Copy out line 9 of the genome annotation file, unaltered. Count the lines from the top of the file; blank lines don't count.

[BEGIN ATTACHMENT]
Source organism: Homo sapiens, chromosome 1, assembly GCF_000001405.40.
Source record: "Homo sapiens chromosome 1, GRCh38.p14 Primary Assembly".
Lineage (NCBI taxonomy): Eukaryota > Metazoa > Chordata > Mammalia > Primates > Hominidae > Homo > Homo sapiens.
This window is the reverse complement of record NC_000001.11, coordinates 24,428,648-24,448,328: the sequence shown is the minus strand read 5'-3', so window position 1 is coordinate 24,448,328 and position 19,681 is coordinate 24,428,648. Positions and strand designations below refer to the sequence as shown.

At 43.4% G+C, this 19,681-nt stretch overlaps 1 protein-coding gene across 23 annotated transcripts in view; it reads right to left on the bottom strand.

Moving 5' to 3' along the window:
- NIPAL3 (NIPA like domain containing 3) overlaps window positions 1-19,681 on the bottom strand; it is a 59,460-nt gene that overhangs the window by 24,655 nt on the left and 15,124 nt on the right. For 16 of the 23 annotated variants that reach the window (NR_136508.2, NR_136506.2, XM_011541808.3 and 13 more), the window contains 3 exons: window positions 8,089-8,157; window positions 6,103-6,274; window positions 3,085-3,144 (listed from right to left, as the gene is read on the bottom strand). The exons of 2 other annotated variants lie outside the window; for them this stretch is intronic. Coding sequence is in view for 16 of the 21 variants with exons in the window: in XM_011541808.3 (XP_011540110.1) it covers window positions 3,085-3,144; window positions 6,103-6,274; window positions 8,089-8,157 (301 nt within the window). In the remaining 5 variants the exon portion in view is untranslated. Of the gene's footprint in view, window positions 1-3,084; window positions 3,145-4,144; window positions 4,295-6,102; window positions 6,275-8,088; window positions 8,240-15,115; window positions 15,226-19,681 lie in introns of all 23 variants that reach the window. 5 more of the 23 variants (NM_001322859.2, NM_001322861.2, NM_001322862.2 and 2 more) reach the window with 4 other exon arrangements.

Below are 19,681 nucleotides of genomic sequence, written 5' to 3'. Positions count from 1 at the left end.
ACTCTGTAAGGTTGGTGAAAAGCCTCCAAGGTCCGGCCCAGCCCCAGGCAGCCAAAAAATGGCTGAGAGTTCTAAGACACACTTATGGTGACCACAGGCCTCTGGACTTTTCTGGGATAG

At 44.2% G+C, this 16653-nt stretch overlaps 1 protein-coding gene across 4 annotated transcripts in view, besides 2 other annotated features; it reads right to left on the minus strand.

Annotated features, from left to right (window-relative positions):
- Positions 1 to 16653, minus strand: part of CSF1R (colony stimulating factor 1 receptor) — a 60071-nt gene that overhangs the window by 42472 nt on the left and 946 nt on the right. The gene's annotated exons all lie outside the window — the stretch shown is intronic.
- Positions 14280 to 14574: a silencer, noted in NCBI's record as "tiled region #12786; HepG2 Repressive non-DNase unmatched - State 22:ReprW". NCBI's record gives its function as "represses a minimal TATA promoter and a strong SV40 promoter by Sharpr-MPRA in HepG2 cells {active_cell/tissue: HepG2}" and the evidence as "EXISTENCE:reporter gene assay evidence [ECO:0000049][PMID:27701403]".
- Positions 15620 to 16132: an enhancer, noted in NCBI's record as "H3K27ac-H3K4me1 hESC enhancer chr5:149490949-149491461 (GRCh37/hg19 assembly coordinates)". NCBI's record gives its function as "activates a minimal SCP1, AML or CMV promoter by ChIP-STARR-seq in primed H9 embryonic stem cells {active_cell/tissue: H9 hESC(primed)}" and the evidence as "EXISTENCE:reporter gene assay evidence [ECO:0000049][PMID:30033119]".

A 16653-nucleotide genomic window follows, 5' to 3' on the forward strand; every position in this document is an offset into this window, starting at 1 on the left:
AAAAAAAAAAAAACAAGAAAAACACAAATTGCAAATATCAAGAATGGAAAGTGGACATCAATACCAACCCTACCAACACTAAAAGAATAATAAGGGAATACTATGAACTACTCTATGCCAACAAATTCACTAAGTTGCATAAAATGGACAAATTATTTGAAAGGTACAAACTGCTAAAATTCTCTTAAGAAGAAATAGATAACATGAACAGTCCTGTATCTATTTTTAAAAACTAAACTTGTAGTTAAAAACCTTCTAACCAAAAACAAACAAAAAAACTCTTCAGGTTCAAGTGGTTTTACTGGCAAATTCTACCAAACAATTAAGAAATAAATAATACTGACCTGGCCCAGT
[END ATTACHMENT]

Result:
ACTCTGTAAGGTTGGTGAAAAGCCTCCAAGGTCCGGCCCAGCCCCAGGCAGCCAAAAAATGGCTGAGAGTTCTAAGACACACTTATGGTGACCACAGGCCTCTGGACTTTTCTGGGATAG